The name of the pattern synonym is in the same namespace as proper data
constructors. Like normal data constructors, pattern synonyms can be imported
and exported through association with a type constructor or independently.
To export them on their own, in an export or import specification, you must
prefix pattern names with the ``pattern`` keyword, e.g.:
::
module Example (pattern Single) where
pattern Single x = [x]
module Example (pattern Zero) where
data MyNum = MkNum Int
pattern Zero :: MyNum
pattern Zero = MkNum 0
Without the ``pattern`` prefix, ``Single`` would be interpreted as a
Without the ``pattern`` prefix, ``Zero`` would be interpreted as a
type constructor in the export list.
You may also use the ``pattern`` keyword in an import/export
......@@ -817,6 +909,37 @@ example:
would bring into scope the data constructor ``Just`` from the ``Maybe``
type, without also bringing the type constructor ``Maybe`` into scope.
To bundle a pattern synonym with a type constructor, we list the pattern
synonym in the export list of a module which exports the type constructor.
For example, to bundle ``Zero`` with ``MyNum`` we could write the following:
::
module Example ( MyNum(Zero) ) where
If a module was then to import ``MyNum`` from ``Example``, it would also import
the pattern synonym ``Zero``.
It is also possible to use the special token ``..`` in an export list to mean
all currently bundled constructors. For example, we could write:
::
module Example ( MyNum(.., Zero) ) where
in which case, ``Example`` would export the type constructor ``MyNum`` with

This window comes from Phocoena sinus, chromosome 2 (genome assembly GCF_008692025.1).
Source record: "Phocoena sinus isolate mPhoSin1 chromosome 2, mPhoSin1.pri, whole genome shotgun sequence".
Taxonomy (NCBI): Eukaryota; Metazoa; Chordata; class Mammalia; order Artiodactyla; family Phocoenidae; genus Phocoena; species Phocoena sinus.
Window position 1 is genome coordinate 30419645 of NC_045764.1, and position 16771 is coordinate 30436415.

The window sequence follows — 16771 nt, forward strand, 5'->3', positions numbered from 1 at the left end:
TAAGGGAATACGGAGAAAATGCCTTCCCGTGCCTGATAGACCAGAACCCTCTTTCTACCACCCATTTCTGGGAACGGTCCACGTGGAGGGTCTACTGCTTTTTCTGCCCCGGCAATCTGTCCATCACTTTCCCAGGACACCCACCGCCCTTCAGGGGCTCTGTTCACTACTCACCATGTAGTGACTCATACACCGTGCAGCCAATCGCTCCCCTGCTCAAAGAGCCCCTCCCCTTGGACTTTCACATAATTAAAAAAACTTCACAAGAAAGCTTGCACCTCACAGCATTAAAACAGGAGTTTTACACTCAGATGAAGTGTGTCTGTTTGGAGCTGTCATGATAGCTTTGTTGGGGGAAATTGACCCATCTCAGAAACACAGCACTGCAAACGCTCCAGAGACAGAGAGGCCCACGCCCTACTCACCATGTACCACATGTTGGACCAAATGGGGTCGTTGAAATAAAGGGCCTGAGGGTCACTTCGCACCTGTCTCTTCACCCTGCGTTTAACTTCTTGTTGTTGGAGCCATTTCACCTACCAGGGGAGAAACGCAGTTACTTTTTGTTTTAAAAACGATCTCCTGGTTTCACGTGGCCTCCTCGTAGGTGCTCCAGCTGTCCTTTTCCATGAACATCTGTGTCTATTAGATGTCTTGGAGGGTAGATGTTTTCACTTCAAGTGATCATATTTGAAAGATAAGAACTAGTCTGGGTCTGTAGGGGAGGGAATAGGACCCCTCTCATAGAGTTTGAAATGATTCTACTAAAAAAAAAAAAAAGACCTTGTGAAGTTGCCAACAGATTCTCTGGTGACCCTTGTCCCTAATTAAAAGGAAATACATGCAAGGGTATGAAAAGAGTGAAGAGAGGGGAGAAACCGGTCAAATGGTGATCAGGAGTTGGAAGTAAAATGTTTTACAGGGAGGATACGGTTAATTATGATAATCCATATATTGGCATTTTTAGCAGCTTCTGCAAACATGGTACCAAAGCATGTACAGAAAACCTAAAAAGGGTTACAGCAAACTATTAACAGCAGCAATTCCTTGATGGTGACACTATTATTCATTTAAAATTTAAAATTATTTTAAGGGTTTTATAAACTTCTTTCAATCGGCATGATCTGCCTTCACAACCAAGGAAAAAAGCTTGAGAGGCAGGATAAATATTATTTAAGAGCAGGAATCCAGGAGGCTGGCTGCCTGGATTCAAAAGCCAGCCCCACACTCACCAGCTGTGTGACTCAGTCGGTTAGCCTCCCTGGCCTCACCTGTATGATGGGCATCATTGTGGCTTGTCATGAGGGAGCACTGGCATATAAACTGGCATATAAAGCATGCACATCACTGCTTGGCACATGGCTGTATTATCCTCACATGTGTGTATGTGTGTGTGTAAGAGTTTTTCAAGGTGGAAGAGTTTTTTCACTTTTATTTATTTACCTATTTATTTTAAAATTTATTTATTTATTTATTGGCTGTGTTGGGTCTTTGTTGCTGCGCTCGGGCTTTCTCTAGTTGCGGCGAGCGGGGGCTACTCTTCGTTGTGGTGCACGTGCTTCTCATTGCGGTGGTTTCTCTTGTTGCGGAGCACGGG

the data constructor ``MkNum`` and also the pattern synonym ``Zero``.
Bundled patterns synoyms are type checked to ensure that they are of the same
type as the type constructor which they are bundled with. A pattern synonym
`P` can not be bundled with a type constructor `T` if `P`'s type is visibly
incompatible with `T`.
A module which imports ``MyNum(..)`` from ``Example`` and then re-exports
``MyNum(..)`` will also export any pattern synonyms bundled with ``MyNum`` in
``Example``. A more complete specification can be found on the
:ghc-wiki:`wiki. <PatternSynonyms/AssociatingSynonyms>`
Typing of pattern synonyms
~~~~~~~~~~~~~~~~~~~~~~~~~~
......@@ -911,8 +1034,11 @@ Note also the following points
data S a where
S1 :: Bool -> S Bool
pattern P1 b = Just b -- P1 :: Bool -> Maybe Bool
pattern P2 b = S1 b -- P2 :: () => (b~Bool) => Bool -> S b
pattern P1 :: Bool -> Maybe Bool
pattern P1 b = Just b
pattern P2 :: () => (b ~ Bool) => Bool -> S b
pattern P2 b = S1 b
f :: Maybe a -> String
f (P1 x) = "no no no" -- Type-incorrect
......